Art super star
It was only after her death that the American artist Louise Bourgeois (1910-2010) became a contemporary art superstar, thanks to a proliferation of exhibitions around the world and a large-scale promotion campaign on the part of, among others, the multinational gallery Hauser & Wirth.
After 70 years old
And it was only at the age of 70 that this unique woman, who was born in France, began to achieve recognition. Indeed, her famous giant spider “Maman”, and her Cells, huge cages filled with symbolic objects, were for the most part conceived towards the end of her life.
Marie Laure Bernadac
To truly understand who she was and how her world came about you have to read the excellent biography – the fruit of a tremendous amount of work – by art historian Marie-Laure Bernadac. It’s just been published in French by Flammarion but an English translation is forecast for 2020.
Marie-Laure Bernadac met Louise Bourgeois in 1992 and from then on visited her regularly in New York at her house in Chelsea on 347 West 20th Street, where she lived from 1962 until her death.
A plaque for Louise Bourgeois
On 27 May 2019 the psychiatrist Daniel Milman, who corresponded with Louise Bourgeois, had a plaque installed in Saint Germain des Près in collaboration with Marie-Laure Bernadac at 174 Boulevard Saint Germain, right next to the famous Café de Flore, to mark Louise’s place of birth. Today, instead of the shop that sold old tapestries run by her father and even Louise herself at one point, along with a little gallery where she traded art in 1938, there is now a bookstore. The family had an apartment on the first floor.
That same day and on this occasion Jerry Gorovoy, her assistant since 1982 who now runs the Easton Foundation which manages her oeuvre, was decorated with the Order of Arts and Letters by Alfred Pacquement.
The most striking thing about Louise Bourgeois’s biography has to do with her background and relationships. This uncompromising woman with a hyper-sensitive temperament was evidently spoiled as a child, especially by her father who went as far as to give her designer dresses. In New York she mingled with the intellectual elite because in 1938 she married one of the great American art historians, a specialist on the relationships between primitive art and modern art, Robert Goldwater. She maintained a truly loving relationship with him until his death in 1973.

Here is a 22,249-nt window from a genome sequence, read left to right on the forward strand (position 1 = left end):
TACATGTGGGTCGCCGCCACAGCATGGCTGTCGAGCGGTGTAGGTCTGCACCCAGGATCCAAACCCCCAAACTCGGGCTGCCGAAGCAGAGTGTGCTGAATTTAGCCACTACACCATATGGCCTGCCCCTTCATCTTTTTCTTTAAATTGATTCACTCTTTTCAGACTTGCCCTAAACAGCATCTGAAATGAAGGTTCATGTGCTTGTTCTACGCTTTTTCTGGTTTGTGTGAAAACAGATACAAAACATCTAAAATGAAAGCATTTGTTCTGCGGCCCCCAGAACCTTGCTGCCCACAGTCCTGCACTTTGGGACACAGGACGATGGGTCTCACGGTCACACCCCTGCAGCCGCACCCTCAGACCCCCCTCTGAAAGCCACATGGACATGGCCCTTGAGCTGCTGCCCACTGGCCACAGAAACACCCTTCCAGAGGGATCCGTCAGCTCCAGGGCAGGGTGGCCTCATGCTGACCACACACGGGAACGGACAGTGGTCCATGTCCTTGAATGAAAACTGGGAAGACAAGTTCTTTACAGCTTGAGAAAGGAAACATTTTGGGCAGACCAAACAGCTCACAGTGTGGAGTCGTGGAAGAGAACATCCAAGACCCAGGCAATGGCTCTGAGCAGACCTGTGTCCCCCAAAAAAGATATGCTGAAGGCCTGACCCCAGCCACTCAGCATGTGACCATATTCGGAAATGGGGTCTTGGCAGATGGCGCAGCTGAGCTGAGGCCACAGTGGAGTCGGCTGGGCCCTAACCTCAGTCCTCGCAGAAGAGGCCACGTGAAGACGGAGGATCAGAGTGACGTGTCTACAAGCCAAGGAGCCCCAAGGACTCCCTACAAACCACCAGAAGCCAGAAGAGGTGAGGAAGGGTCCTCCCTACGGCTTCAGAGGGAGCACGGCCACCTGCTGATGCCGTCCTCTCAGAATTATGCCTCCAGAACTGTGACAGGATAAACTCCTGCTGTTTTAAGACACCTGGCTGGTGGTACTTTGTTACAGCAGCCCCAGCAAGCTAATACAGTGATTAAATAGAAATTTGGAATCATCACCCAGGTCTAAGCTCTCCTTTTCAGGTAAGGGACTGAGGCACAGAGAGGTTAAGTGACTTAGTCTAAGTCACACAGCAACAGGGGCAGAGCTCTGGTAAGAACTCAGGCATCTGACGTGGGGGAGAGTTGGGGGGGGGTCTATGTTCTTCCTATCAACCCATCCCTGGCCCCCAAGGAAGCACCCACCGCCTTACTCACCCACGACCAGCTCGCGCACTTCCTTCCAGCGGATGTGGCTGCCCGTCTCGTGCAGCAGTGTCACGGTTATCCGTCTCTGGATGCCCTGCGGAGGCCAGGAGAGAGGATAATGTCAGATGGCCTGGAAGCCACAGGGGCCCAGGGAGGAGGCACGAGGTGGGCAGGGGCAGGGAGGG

Paris : Léger, Breton…
The book also reveals the important part Paris played in her intellectual and stylistic development.
Despite the fact that she went to live in New York for good in 1938, she was a student of Fernand Léger, having once lived above André Breton’s “Gradiva” gallery; and she mixed with major artists from the French scene in New York during the war (Marcel Duchamp, Joan Miro…).
It was in 1985, on the occasion of an exhibition at the Lelong gallery, that she visited Paris for the last time. But according to Jerry Gorovoy in some sense she never left.
Watch the video to find out more
The game of questions words
Marie-Laure Bernadac perfectly played the game of questions – words in relation to the biography she has just written.
These are the subjects covered:
Archives/Paris/ Discoveries/Psychoanalysis/ Surrealism/Feminism/Husband/Picasso
Louise Bourgeois & Pablo Picasso
Marie-Laure Bernadac is also the curator of an exhibition that will be taking place at Hauser & Wirth, “Louise Bourgeois & Pablo Picasso: Anatomies of Desire”, from 9 June:
-Louise Bourgeois. Marie Laure Bernadac. Grandes biographies. Flammarion. 32 euros. 520 pages.
-“Louise Bourgeois & Pablo Picasso : Anatomies of desire” from 9 June to 14 September.
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